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April 19-- Raising the minimum wage won't raise people out of poverty, according to a new study by a University of Georgia professor. He co-authored the study with with Joseph Sabia, an assistant professor of economics at San Diego State University. Linda Lloyd, director of the Athens Economic Justice Coalition, disputed the results.
April 19--Raising the minimum wage won't raise people out of poverty, according to a new study by a University of Georgia professor.
Since half of working-age poor people don't work and most low-wage workers aren't part of poor families, a higher minimum wage won't do much to help improve the country's 15 percent poverty rate, the highest in the United States in 20 years, acccording to Robert Nielsen, an assistant professor of housing and consumer economics.
"By and large, evidence says that minimum-wage increases don't go to the people they are intended to help and that there are other policy tools that are more effective at helping the working poor," Nielsen said in a news release. He co-authored the study with with Joseph Sabia, an assistant professor of economics at San Diego State University. It was funded by the Employment Policies Institute, a pro-business think tank.
Linda Lloyd, director of the Athens Economic Justice Coalition, disputed the results. The EJC works to pressure employers to pay at least $10.50 per hour plus benefits. Paying higher wages helps businesses and the economy because workers have more money to spend, she said.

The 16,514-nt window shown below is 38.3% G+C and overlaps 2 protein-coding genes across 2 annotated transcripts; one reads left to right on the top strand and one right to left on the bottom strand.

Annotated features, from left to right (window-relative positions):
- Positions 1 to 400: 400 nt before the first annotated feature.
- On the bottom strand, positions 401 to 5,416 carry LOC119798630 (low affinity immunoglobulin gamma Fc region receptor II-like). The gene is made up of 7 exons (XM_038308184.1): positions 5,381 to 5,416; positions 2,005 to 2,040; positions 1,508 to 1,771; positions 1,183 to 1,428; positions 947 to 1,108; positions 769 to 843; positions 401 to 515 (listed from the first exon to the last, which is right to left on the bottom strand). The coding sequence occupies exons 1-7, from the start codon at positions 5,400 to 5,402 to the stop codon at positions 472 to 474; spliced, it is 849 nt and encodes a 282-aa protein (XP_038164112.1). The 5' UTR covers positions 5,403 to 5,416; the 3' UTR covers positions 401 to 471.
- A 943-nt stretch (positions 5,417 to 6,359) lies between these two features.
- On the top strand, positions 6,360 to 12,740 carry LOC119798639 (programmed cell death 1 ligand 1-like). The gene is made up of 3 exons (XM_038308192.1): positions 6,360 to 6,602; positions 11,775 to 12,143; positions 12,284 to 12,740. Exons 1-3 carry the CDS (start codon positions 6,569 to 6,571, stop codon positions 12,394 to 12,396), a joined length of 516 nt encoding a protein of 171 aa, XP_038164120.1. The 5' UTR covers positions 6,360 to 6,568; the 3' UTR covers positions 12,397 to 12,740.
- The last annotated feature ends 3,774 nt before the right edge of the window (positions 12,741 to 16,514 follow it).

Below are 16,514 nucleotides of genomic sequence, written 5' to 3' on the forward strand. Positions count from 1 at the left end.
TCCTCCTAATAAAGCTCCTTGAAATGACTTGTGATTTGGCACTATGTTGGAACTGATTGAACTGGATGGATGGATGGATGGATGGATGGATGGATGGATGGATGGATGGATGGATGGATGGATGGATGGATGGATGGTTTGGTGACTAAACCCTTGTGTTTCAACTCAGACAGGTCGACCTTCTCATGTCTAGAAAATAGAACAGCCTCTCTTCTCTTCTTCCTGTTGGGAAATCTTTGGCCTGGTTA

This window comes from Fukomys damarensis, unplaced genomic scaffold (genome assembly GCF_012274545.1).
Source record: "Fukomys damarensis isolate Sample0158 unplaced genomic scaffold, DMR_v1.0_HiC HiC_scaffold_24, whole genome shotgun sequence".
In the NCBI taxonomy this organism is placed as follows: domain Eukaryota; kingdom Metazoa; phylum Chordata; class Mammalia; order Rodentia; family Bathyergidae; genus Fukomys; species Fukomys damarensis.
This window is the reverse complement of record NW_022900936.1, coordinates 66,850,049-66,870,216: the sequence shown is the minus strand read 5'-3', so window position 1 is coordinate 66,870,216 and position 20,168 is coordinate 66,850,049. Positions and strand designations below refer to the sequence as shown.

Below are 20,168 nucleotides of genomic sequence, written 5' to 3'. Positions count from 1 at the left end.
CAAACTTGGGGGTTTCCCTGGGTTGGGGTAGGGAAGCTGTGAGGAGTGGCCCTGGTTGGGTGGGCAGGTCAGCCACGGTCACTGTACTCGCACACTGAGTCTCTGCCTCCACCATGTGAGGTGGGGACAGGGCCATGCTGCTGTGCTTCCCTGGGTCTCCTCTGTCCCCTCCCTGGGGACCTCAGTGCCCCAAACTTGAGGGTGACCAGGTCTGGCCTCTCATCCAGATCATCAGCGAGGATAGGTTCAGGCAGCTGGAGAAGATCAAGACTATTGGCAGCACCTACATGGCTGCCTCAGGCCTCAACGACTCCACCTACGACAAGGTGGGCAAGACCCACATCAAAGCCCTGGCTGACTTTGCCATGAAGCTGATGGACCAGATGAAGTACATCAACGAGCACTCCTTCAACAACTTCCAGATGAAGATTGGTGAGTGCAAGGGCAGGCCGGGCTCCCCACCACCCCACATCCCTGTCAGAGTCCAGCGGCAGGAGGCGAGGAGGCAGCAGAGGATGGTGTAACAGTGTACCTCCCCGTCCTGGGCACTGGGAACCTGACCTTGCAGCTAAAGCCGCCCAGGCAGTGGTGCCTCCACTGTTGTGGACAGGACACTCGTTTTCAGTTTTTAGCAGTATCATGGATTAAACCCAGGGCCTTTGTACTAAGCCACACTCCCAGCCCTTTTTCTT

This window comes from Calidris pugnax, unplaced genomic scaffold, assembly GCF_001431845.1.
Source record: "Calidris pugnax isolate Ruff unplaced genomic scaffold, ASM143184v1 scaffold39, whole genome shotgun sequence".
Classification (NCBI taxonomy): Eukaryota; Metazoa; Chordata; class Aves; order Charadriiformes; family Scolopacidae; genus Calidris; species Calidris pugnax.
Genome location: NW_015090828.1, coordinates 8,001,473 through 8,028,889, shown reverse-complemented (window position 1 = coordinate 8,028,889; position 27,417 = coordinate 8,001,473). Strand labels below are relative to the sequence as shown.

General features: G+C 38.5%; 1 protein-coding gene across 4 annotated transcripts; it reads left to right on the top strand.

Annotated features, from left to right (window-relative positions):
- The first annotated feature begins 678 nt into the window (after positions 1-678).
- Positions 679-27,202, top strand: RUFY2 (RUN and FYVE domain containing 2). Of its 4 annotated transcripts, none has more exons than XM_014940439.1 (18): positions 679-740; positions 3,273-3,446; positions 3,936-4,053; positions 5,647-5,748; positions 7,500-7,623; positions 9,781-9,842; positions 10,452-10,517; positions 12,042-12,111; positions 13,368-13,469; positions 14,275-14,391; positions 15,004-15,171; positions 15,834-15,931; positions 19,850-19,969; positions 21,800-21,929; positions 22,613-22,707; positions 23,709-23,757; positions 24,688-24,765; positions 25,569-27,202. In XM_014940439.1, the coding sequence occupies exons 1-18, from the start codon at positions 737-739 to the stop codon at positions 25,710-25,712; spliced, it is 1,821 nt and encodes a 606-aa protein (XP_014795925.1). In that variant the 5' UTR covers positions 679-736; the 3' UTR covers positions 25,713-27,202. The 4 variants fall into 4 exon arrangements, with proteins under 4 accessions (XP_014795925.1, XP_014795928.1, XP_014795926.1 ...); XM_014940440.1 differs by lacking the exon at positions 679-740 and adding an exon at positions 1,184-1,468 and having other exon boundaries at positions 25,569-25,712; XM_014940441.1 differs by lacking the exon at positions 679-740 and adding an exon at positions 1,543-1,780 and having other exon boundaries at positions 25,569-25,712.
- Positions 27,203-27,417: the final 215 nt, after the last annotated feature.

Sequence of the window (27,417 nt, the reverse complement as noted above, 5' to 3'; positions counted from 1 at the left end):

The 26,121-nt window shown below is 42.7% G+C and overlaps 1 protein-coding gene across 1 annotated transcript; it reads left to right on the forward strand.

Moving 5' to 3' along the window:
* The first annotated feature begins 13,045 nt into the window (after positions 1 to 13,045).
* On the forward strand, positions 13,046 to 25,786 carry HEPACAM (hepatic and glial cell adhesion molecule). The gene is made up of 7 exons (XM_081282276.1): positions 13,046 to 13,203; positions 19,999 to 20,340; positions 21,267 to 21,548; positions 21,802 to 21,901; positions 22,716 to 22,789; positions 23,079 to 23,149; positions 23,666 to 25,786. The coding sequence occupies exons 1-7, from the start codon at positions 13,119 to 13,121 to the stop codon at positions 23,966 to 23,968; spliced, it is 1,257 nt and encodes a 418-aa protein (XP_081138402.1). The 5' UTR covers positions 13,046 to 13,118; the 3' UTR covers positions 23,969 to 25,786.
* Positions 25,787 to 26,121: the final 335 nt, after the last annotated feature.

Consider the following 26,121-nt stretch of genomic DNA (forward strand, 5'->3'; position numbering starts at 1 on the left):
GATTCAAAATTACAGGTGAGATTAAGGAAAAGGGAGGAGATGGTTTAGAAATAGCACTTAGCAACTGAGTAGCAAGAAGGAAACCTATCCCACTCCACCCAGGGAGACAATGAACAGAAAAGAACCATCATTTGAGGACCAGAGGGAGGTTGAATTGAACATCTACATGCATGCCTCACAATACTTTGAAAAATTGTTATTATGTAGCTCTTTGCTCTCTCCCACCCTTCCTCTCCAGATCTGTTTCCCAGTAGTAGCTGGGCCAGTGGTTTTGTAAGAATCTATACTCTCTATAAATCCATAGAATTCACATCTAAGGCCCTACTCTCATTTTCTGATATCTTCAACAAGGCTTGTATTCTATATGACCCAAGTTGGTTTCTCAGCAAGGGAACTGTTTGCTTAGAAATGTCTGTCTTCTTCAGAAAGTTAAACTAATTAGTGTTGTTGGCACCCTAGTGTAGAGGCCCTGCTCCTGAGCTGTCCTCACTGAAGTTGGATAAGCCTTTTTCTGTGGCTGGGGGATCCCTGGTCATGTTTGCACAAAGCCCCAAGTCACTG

"There are a lot of working poor," Lloyd said. "We're making assumptions people aren't working. We are working, we're just not making enough income."
Athens' unemployment is slightly below the national rate of 8.2 percent, but its poverty rate is 38 percent, the highest in the nation for a county of more than 100,000 people.
U.S. Sen. Tom Harkin, D-Iowa, recently proposed raising the minimum wage from $7.25 per hour to $9.80, a bill that is certain to die in the Republican-controlled House of Representatives even if it passed the Senate. Over time, wages lose buying power, and every several years there is an effort to increase the minimum wage to recover some of that purchasing power, Nielsen said.
Nielsen said he personally supports a living wage because full-time workers ought to be able to support their families, but his research shows that a higher minimum wage doesn't work as well as other policies. It primarily helps teenagers or people in two-income households, not the truly poor.
"I think what's hard for people to do is separate the goal of reducing poverty from the minimum wage or a living wage," he said.
Nielsen's study recommends extending the federal Earned Income Tax Credit for the working poor to the state level because a 1 percent increase in the EITC leads to a 1 percent decrease in poverty. His past research found that transportation and child care subsidies for the working poor in rural areas help, too, he said.
Nielsen and Sabia used census data to look at the effect of state and federal minimum-wage hikes on people who had trouble paying bills and rent, went hungry, lacked health insurance and relied on public assistance. They found that 87 percent of the beneficiaries from the last minimum wage increase weren't poor. Half of poor Americans age 16 to 64 don't work, according to the report, so an increase in wage won't affect their status either.
(c)2012 the Athens Banner-Herald (Athens, Ga.)
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